Worldwide it became an article of faith in every Jewish family to learn Hebrew. It became the most lucrative profession in the world to become a teacher of Hebrew. Today you will find every Jew, speaking Hebrew, whether he stays in Europe or USA – Dada Bhagwan Gidwani
During my time in Mumbai earlier this month, on one of the days, a senior colleague of mine walked up to me and queried about the language I was speaking in during a telephonic conversation a day earlier. I mentioned that I was speaking with my mother in “Sindhi”. He nodded his head and said that he thought so as the language seemed familiar but didn’t think it was Gujarati. He then expressed surprise that I spoke Sindhi as he had a number of Sindhi friends but all of them spoke in Hindi/English. He thought that the language is no longer spoken other than maybe in Sindh, Pakistan. I smiled and said (rather sarcastically) that whilst the language’s native user base has shrunk dramatically over the past five decades; however, there is still some time to go before it finally becomes extinct. (Late) Dada Dewan Motihar’s rendition of “”Allah hiye na the jo kitaaban mein padhje t hui sindh aen sindhwarane ji boli………. “Played in my head. This then started a conversation about the hardships that Sindhis faced at the time of partition and how they have successfully overcome most challenges and have emerged as one of the more prosperous community in Independent India. In a recent article about wealthy Indians, there were a number of Sindhi businessmen in the top 50 list which is a testimony to the success of the community. I was pleasantly surprised at my colleague’s deep knowledge about the community.
Sindhi language has always been close to me. My earliest childhood memories include reciting “Bedo t Muhinje Lal Jo padein tarando aendo” song at the cultural day in primary school. Over the years, during the various business related travels, I have always observed people taking pride in speaking in their mother tongue. However, I never find the same within our community .I have met so many (Indian) Sindhis who almost sound apologetic when asked about their background. I often wonder why? One of the reasons may be that after coming from Pakistan, we have easily amalgamated within the local communities in different states; perhaps so much so that we now only identify with our new surroundings conveniently forgetting that one of the very reason for our ability to amalgamate has been our ancestry: the liberal, all-encompassing “Sindhu” heritage. It is perhaps not without a reason that in one of the interviews, Dada Ram Jethmalani speaks about why he thinks that Sindhi civilization will eventually become extinct as have many others in the course of history. I sincerely hope that things are different in Sindh, Pakistan.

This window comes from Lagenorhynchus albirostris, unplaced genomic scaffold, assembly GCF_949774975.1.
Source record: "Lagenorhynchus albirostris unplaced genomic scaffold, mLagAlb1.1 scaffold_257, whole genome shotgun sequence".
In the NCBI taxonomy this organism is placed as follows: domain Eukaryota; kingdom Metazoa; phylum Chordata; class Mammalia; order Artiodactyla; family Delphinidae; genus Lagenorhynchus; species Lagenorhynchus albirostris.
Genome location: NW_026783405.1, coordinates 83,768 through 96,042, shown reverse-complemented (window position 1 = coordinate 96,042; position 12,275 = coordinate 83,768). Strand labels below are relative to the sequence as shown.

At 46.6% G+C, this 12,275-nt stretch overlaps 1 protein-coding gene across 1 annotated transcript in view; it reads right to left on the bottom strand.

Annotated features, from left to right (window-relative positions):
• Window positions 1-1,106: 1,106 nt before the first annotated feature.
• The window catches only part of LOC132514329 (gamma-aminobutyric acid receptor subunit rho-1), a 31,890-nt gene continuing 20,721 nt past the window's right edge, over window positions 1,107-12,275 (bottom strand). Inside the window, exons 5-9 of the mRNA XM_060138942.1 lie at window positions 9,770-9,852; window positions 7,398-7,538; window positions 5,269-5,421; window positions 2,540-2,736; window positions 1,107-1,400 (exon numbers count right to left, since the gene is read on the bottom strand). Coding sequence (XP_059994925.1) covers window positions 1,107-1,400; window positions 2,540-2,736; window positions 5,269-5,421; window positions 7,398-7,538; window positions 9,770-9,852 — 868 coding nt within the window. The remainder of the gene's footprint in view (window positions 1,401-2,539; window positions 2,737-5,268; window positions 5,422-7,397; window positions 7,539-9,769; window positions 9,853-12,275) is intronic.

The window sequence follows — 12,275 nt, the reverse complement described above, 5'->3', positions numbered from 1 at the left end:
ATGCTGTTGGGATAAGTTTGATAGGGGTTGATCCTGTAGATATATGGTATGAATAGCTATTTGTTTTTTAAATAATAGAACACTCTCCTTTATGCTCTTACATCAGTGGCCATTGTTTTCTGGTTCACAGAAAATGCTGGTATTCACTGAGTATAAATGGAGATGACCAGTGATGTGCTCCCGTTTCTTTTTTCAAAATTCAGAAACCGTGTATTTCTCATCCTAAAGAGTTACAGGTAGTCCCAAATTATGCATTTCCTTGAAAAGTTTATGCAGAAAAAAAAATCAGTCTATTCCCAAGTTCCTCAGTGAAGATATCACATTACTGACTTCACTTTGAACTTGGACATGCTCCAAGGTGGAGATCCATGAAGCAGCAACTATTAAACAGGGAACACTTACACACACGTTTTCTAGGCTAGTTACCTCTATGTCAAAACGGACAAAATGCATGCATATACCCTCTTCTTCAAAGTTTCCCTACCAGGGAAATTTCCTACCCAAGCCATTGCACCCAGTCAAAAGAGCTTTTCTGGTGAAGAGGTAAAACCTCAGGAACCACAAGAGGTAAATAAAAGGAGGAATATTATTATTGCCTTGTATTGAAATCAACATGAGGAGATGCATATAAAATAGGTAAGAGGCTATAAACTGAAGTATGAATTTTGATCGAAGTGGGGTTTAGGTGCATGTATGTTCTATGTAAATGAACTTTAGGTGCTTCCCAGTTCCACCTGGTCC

I am also reminded of a satsang by (Late) Dada J P Vaswani where he eloquently explains about how Jews have been able to keep their culture alive only by ensuring that the indigenous language / mother tongue continues to be spoken by people irrespective of where they live. It is something that all of us should pay heed to. Something similar is echoed by Dada Bhagwan Gidwani in his interview with Sindhishaan magazine in 2006:
“You are right in saying that the Sindhi language is life and blood of ‘Sindhyat’ and others would also agree with you, but what is the ground reality? Our children have very little opportunities for Sindhi language. It is the age of fierce competition. People may not like to lose just because they want to learn Sindhi. But I very much agree with you that if we want to preserve our ‘Sindhyat’, Sindhi identity, Sindhi culture, and Sindhi affiliations, then Sindhi language must survive. I tell you the example of Jews, when Israel came into existence, by then Jews had practically forgotten their language Hebrew. The leaders of Israel suggested the revival of Hebrew to connect all the Jews coming from various parts of the world into one thread. Even worldwide it became an article of faith in every Jewish family to learn Hebrew. It was not because they intended to go back to Israel or they didn’t intend to migrate, but it became an article of faith. The teachers of Hebrew became rich overnight. It became the most lucrative profession in the world to become a teacher of Hebrew. Today you will find every Jew, speaking Hebrew, whether he stays in Europe or USA.”
Usually most complex problems have simple solutions available only if we were to act upon them.
Courtesy: Sindhi Chokro Blogs